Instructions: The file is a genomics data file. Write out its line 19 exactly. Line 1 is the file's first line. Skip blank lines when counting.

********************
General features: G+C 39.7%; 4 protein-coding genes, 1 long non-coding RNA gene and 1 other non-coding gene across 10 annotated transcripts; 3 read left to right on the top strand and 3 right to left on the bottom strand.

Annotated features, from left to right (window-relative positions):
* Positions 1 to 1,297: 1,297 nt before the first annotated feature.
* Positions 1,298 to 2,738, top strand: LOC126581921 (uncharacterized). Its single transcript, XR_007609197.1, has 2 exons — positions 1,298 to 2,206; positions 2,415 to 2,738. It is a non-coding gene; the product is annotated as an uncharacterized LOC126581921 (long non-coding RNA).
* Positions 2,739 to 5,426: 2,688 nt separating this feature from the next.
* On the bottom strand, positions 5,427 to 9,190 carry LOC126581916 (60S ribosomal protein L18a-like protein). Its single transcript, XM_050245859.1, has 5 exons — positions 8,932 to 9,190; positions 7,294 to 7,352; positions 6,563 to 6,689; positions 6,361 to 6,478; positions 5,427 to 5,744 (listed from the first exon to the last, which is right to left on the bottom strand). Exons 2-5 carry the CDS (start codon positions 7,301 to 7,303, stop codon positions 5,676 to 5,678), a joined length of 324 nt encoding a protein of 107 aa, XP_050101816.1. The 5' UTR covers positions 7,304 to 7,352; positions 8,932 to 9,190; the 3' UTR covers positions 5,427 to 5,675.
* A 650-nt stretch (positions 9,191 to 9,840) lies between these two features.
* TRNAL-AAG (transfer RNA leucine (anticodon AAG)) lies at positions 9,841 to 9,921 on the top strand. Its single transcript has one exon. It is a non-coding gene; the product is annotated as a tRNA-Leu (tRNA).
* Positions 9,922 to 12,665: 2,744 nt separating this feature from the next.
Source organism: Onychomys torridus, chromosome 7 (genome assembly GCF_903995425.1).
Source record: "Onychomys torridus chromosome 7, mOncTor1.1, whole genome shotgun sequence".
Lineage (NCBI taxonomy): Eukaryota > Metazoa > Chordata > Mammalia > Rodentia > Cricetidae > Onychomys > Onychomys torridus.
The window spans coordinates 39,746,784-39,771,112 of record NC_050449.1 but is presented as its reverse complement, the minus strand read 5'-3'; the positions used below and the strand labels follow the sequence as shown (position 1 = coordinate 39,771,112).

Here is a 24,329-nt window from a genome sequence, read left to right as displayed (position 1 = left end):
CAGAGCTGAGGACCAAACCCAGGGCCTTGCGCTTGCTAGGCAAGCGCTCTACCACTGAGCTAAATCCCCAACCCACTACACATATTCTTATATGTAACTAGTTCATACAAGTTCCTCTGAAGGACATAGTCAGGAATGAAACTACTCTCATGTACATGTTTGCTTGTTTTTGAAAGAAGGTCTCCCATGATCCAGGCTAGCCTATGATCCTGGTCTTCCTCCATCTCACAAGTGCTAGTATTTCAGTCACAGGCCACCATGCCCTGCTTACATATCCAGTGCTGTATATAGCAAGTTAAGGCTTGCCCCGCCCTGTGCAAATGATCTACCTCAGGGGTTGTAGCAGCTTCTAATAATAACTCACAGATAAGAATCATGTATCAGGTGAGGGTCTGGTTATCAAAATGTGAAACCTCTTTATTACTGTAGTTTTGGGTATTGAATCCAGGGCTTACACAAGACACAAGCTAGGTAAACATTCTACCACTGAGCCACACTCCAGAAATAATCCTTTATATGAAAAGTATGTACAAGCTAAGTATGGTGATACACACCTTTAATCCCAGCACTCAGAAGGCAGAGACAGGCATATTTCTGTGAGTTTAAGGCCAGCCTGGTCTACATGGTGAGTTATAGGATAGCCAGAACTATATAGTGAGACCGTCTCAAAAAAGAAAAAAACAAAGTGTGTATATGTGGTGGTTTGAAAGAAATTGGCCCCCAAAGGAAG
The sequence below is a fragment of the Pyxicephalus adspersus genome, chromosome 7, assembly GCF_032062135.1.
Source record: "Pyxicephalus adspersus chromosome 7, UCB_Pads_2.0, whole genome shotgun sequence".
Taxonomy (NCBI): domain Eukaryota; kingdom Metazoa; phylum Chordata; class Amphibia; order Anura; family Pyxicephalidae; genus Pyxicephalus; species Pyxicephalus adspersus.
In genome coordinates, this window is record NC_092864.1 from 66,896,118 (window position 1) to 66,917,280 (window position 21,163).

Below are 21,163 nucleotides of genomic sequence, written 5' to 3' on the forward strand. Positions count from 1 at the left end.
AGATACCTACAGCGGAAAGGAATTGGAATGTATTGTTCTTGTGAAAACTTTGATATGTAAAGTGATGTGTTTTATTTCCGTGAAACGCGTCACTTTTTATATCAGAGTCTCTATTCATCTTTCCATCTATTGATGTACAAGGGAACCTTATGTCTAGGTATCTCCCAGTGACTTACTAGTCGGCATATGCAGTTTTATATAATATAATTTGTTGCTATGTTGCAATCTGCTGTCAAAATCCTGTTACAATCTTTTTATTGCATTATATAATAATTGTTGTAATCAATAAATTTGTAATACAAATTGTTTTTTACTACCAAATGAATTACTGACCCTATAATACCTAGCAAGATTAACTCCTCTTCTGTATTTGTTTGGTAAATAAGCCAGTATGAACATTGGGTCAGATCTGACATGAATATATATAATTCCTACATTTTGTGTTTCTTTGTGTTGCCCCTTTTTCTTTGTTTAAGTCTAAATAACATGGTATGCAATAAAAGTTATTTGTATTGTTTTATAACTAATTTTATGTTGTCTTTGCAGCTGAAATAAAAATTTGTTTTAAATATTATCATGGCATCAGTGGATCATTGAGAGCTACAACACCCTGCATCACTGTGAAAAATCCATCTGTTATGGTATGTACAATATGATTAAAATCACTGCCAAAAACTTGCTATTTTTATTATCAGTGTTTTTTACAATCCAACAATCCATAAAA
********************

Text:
In genome coordinates, this window is record NC_092864.1 from 66,896,118 (window position 1) to 66,917,280 (window position 21,163).